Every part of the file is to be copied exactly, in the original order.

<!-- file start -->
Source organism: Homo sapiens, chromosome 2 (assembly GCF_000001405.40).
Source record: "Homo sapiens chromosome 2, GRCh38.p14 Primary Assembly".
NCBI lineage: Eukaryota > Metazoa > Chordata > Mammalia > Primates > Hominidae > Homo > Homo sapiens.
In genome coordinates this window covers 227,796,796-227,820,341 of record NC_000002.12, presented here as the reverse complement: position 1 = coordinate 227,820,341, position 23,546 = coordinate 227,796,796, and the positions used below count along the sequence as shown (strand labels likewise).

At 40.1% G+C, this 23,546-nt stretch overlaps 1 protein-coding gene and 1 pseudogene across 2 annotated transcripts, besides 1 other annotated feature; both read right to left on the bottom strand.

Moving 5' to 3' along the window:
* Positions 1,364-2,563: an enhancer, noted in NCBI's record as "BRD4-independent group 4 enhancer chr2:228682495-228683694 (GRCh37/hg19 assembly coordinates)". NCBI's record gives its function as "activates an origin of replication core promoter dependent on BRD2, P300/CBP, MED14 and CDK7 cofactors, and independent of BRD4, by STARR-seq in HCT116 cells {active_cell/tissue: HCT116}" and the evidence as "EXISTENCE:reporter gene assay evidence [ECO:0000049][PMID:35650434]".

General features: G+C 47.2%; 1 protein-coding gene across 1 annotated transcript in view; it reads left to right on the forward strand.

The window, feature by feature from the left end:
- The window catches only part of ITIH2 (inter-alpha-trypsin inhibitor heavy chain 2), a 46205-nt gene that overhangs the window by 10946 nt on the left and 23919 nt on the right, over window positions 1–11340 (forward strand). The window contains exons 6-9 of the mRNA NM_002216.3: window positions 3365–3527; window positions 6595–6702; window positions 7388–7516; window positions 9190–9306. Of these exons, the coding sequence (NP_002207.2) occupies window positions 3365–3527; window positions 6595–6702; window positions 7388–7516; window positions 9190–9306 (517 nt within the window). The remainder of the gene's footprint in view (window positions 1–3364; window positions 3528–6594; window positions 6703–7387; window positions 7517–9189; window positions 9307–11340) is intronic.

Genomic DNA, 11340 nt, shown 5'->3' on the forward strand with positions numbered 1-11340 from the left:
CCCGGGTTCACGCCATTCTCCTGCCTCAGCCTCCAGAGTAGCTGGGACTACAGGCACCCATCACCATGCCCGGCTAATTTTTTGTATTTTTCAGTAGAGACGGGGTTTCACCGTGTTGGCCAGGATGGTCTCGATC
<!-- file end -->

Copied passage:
Source organism: Homo sapiens, chromosome 2 (assembly GCF_000001405.40).
Source record: "Homo sapiens chromosome 2, GRCh38.p14 Primary Assembly".
NCBI lineage: Eukaryota > Metazoa > Chordata > Mammalia > Primates > Hominidae > Homo > Homo sapiens.
In genome coordinates this window covers 227,796,796-227,820,341 of record NC_000002.12, presented here as the reverse complement: position 1 = coordinate 227,820,341, position 23,546 = coordinate 227,796,796, and the positions used below count along the sequence as shown (strand labels likewise).

At 40.1% G+C, this 23,546-nt stretch overlaps 1 protein-coding gene and 1 pseudogene across 2 annotated transcripts, besides 1 other annotated feature; both read right to left on the bottom strand.

Moving 5' to 3' along the window:
* Positions 1,364-2,563: an enhancer, noted in NCBI's record as "BRD4-independent group 4 enhancer chr2:228682495-228683694 (GRCh37/hg19 assembly coordinates)". NCBI's record gives its function as "activates an origin of replication core promoter dependent on BRD2, P300/CBP, MED14 and CDK7 cofactors, and independent of BRD4, by STARR-seq in HCT116 cells {active_cell/tissue: HCT116}" and the evidence as "EXISTENCE:reporter gene assay evidence [ECO:0000049][PMID:35650434]".

General features: G+C 47.2%; 1 protein-coding gene across 1 annotated transcript in view; it reads left to right on the forward strand.

The window, feature by feature from the left end:
- The window catches only part of ITIH2 (inter-alpha-trypsin inhibitor heavy chain 2), a 46205-nt gene that overhangs the window by 10946 nt on the left and 23919 nt on the right, over window positions 1–11340 (forward strand). The window contains exons 6-9 of the mRNA NM_002216.3: window positions 3365–3527; window positions 6595–6702; window positions 7388–7516; window positions 9190–9306. Of these exons, the coding sequence (NP_002207.2) occupies window positions 3365–3527; window positions 6595–6702; window positions 7388–7516; window positions 9190–9306 (517 nt within the window). The remainder of the gene's footprint in view (window positions 1–3364; window positions 3528–6594; window positions 6703–7387; window positions 7517–9189; window positions 9307–11340) is intronic.

Genomic DNA, 11340 nt, shown 5'->3' on the forward strand with positions numbered 1-11340 from the left:
CCCGGGTTCACGCCATTCTCCTGCCTCAGCCTCCAGAGTAGCTGGGACTACAGGCACCCATCACCATGCCCGGCTAATTTTTTGTATTTTTCAGTAGAGACGGGGTTTCACCGTGTTGGCCAGGATGGTCTCGATC